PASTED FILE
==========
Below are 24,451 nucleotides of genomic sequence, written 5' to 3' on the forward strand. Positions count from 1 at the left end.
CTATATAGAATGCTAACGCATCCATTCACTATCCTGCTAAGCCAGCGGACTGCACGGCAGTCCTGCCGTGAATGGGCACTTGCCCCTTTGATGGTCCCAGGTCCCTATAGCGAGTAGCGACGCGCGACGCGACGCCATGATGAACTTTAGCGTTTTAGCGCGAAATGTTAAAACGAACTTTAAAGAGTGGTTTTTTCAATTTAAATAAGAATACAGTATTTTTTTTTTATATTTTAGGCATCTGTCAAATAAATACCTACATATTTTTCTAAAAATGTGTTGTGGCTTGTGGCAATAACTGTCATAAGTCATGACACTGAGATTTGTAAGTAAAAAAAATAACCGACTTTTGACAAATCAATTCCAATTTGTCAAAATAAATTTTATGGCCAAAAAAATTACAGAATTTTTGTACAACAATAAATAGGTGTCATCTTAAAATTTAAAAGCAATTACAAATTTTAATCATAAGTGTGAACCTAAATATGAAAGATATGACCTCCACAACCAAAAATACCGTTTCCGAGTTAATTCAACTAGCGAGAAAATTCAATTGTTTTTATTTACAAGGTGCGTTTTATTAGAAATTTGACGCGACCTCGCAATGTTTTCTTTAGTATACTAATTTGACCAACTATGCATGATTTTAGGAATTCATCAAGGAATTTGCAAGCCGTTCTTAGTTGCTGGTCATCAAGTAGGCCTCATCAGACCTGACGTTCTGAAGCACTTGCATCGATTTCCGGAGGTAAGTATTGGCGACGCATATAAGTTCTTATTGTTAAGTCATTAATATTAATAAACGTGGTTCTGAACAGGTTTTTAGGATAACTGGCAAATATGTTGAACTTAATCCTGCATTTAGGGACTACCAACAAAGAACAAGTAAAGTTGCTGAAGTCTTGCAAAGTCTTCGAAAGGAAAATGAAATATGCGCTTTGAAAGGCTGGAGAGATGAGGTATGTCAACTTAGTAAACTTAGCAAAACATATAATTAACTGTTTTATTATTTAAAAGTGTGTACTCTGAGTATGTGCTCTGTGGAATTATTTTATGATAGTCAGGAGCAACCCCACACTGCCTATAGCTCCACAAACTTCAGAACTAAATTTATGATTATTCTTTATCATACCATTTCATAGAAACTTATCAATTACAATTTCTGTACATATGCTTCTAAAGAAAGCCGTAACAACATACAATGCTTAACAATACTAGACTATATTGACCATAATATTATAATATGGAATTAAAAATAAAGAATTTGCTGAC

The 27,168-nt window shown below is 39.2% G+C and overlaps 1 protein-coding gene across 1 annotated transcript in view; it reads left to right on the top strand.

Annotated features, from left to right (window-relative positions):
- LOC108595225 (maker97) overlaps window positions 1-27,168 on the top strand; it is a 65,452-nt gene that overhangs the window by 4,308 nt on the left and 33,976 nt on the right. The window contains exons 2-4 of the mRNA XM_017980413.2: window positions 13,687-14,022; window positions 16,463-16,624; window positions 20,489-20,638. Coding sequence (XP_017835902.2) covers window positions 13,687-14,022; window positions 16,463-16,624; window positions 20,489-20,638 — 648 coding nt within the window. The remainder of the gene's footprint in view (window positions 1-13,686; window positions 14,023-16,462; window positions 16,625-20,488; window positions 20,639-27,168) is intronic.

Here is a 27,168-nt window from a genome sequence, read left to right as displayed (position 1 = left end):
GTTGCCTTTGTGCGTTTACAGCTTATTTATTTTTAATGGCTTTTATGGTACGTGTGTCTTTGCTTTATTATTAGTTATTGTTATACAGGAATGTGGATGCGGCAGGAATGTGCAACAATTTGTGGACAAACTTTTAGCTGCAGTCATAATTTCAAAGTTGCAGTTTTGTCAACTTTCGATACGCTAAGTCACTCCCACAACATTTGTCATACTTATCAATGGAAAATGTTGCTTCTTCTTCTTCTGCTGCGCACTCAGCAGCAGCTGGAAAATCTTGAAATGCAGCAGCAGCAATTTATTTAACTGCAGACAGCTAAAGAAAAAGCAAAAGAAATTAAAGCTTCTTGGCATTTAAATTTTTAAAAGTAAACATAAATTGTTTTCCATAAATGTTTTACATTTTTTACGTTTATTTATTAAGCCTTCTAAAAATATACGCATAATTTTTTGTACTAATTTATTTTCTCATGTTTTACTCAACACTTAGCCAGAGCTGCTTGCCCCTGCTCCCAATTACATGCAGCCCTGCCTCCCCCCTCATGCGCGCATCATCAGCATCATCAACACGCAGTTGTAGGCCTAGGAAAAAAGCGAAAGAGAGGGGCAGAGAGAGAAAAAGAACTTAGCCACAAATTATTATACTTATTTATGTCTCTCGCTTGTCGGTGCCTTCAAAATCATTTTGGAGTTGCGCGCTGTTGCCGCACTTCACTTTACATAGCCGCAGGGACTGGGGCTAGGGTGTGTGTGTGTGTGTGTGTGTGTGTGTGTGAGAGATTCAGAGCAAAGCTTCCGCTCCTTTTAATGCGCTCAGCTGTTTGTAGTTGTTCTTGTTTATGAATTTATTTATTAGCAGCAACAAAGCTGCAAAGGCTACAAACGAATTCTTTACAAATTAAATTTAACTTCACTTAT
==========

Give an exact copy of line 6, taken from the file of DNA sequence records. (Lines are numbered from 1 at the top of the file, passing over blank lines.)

Here is a 27,168-nt window from a genome sequence, read left to right as displayed (position 1 = left end):